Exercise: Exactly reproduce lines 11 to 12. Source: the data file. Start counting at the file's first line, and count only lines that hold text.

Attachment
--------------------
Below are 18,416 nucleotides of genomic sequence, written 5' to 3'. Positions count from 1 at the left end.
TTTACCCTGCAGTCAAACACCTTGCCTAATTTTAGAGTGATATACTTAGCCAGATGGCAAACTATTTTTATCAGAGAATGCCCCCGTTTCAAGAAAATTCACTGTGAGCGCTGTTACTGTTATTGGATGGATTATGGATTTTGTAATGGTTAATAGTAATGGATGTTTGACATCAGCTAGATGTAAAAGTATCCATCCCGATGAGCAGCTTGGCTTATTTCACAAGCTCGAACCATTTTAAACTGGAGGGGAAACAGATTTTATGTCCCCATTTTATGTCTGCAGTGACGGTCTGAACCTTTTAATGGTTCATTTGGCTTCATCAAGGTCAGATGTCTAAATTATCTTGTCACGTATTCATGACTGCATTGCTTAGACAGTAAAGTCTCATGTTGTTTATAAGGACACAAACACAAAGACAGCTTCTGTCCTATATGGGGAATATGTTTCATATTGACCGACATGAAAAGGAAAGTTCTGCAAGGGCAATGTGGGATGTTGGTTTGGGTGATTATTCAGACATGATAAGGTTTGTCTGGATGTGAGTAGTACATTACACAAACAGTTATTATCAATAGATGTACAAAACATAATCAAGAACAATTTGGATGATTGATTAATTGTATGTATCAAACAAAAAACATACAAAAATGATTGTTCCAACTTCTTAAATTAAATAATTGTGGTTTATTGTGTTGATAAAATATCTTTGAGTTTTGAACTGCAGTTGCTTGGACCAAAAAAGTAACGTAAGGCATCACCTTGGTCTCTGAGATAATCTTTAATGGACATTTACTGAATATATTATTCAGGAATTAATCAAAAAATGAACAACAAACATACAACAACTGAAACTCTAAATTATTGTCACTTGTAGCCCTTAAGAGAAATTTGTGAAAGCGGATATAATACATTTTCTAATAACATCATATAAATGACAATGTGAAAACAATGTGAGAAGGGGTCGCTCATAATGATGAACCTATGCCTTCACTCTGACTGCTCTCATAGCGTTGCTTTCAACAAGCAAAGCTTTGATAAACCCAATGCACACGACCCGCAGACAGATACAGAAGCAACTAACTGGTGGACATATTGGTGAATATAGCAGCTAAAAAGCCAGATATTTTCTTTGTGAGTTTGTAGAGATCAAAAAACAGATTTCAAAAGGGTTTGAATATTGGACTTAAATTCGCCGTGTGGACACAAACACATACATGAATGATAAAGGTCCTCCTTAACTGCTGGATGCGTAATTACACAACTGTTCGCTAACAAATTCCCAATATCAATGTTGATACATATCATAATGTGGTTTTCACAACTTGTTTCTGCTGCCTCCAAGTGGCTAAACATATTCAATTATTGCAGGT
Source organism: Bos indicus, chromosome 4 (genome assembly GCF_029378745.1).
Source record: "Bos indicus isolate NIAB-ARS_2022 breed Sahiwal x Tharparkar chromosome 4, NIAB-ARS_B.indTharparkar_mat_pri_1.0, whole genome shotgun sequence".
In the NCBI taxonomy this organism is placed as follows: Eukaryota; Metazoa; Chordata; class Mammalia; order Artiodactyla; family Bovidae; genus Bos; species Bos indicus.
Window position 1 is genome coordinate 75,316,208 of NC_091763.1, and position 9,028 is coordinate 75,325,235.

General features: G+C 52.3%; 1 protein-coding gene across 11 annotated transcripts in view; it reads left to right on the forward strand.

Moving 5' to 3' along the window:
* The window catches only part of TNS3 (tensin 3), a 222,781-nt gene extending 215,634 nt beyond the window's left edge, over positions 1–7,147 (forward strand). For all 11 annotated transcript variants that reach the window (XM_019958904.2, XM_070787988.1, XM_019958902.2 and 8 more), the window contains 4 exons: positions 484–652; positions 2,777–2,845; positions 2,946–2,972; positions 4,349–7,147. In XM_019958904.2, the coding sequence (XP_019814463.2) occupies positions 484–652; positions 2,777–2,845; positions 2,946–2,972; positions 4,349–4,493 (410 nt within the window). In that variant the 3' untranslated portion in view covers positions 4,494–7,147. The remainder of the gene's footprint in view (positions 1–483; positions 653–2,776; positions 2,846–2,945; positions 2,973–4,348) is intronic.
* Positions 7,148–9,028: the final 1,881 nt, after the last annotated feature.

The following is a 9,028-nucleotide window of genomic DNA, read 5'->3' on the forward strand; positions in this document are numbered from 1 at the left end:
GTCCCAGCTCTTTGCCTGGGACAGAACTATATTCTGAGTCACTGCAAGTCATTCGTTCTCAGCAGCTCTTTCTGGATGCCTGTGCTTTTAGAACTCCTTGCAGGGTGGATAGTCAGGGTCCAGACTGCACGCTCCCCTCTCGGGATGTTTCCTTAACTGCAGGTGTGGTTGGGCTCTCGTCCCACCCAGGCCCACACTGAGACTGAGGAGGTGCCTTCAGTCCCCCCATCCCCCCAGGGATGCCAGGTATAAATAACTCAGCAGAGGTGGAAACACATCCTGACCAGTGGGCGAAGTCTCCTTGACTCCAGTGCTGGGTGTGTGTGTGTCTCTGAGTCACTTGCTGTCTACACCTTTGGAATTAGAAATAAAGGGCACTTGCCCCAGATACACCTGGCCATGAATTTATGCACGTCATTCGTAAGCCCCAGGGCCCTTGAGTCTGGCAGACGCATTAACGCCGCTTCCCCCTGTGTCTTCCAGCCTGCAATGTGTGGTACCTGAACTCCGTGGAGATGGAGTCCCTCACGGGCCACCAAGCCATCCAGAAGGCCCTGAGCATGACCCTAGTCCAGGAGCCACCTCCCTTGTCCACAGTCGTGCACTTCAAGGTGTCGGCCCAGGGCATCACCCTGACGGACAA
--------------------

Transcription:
The following is a 9,028-nucleotide window of genomic DNA, read 5'->3' on the forward strand; positions in this document are numbered from 1 at the left end:
GTCCCAGCTCTTTGCCTGGGACAGAACTATATTCTGAGTCACTGCAAGTCATTCGTTCTCAGCAGCTCTTTCTGGATGCCTGTGCTTTTAGAACTCCTTGCAGGGTGGATAGTCAGGGTCCAGACTGCACGCTCCCCTCTCGGGATGTTTCCTTAACTGCAGGTGTGGTTGGGCTCTCGTCCCACCCAGGCCCACACTGAGACTGAGGAGGTGCCTTCAGTCCCCCCATCCCCCCAGGGATGCCAGGTATAAATAACTCAGCAGAGGTGGAAACACATCCTGACCAGTGGGCGAAGTCTCCTTGACTCCAGTGCTGGGTGTGTGTGTGTCTCTGAGTCACTTGCTGTCTACACCTTTGGAATTAGAAATAAAGGGCACTTGCCCCAGATACACCTGGCCATGAATTTATGCACGTCATTCGTAAGCCCCAGGGCCCTTGAGTCTGGCAGACGCATTAACGCCGCTTCCCCCTGTGTCTTCCAGCCTGCAATGTGTGGTACCTGAACTCCGTGGAGATGGAGTCCCTCACGGGCCACCAAGCCATCCAGAAGGCCCTGAGCATGACCCTAGTCCAGGAGCCACCTCCCTTGTCCACAGTCGTGCACTTCAAGGTGTCGGCCCAGGGCATCACCCTGACGGACAA